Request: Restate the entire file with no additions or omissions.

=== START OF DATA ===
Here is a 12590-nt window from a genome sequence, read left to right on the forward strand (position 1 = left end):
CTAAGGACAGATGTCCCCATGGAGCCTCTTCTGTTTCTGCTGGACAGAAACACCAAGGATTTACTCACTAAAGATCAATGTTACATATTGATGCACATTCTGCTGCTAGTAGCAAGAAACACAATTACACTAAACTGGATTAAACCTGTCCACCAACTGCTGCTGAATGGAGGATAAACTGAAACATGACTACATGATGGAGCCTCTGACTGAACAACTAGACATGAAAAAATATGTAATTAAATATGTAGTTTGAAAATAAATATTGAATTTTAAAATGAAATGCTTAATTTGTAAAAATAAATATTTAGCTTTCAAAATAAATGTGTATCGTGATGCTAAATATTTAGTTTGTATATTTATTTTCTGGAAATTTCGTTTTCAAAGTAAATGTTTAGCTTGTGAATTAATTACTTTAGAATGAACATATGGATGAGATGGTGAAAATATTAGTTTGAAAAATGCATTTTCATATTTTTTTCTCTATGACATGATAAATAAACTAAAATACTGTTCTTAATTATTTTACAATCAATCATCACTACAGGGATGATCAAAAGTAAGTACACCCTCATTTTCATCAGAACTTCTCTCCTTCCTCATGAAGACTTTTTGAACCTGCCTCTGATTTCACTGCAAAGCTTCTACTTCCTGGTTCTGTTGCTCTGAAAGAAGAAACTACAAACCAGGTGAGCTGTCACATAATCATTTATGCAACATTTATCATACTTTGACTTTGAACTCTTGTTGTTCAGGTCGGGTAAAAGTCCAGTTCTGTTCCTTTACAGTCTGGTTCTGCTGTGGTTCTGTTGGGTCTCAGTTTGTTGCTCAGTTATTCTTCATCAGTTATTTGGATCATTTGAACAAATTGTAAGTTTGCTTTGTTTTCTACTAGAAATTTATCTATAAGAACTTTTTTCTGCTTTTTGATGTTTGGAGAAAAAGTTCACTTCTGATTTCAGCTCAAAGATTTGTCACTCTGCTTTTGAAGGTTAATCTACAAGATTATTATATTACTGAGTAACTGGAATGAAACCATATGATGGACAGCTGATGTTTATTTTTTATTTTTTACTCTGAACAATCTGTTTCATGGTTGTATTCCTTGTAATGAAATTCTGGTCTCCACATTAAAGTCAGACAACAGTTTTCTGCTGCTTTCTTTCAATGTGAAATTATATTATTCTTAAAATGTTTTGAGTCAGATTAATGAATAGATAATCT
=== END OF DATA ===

Here is a 12590-nt window from a genome sequence, read left to right on the forward strand (position 1 = left end):
CTAAGGACAGATGTCCCCATGGAGCCTCTTCTGTTTCTGCTGGACAGAAACACCAAGGATTTACTCACTAAAGATCAATGTTACATATTGATGCACATTCTGCTGCTAGTAGCAAGAAACACAATTACACTAAACTGGATTAAACCTGTCCACCAACTGCTGCTGAATGGAGGATAAACTGAAACATGACTACATGATGGAGCCTCTGACTGAACAACTAGACATGAAAAAATATGTAATTAAATATGTAGTTTGAAAATAAATATTGAATTTTAAAATGAAATGCTTAATTTGTAAAAATAAATATTTAGCTTTCAAAATAAATGTGTATCGTGATGCTAAATATTTAGTTTGTATATTTATTTTCTGGAAATTTCGTTTTCAAAGTAAATGTTTAGCTTGTGAATTAATTACTTTAGAATGAACATATGGATGAGATGGTGAAAATATTAGTTTGAAAAATGCATTTTCATATTTTTTTCTCTATGACATGATAAATAAACTAAAATACTGTTCTTAATTATTTTACAATCAATCATCACTACAGGGATGATCAAAAGTAAGTACACCCTCATTTTCATCAGAACTTCTCTCCTTCCTCATGAAGACTTTTTGAACCTGCCTCTGATTTCACTGCAAAGCTTCTACTTCCTGGTTCTGTTGCTCTGAAAGAAGAAACTACAAACCAGGTGAGCTGTCACATAATCATTTATGCAACATTTATCATACTTTGACTTTGAACTCTTGTTGTTCAGGTCGGGTAAAAGTCCAGTTCTGTTCCTTTACAGTCTGGTTCTGCTGTGGTTCTGTTGGGTCTCAGTTTGTTGCTCAGTTATTCTTCATCAGTTATTTGGATCATTTGAACAAATTGTAAGTTTGCTTTGTTTTCTACTAGAAATTTATCTATAAGAACTTTTTTCTGCTTTTTGATGTTTGGAGAAAAAGTTCACTTCTGATTTCAGCTCAAAGATTTGTCACTCTGCTTTTGAAGGTTAATCTACAAGATTATTATATTACTGAGTAACTGGAATGAAACCATATGATGGACAGCTGATGTTTATTTTTTATTTTTTACTCTGAACAATCTGTTTCATGGTTGTATTCCTTGTAATGAAATTCTGGTCTCCACATTAAAGTCAGACAACAGTTTTCTGCTGCTTTCTTTCAATGTGAAATTATATTATTCTTAAAATGTTTTGAGTCAGATTAATGAATAGATAATCT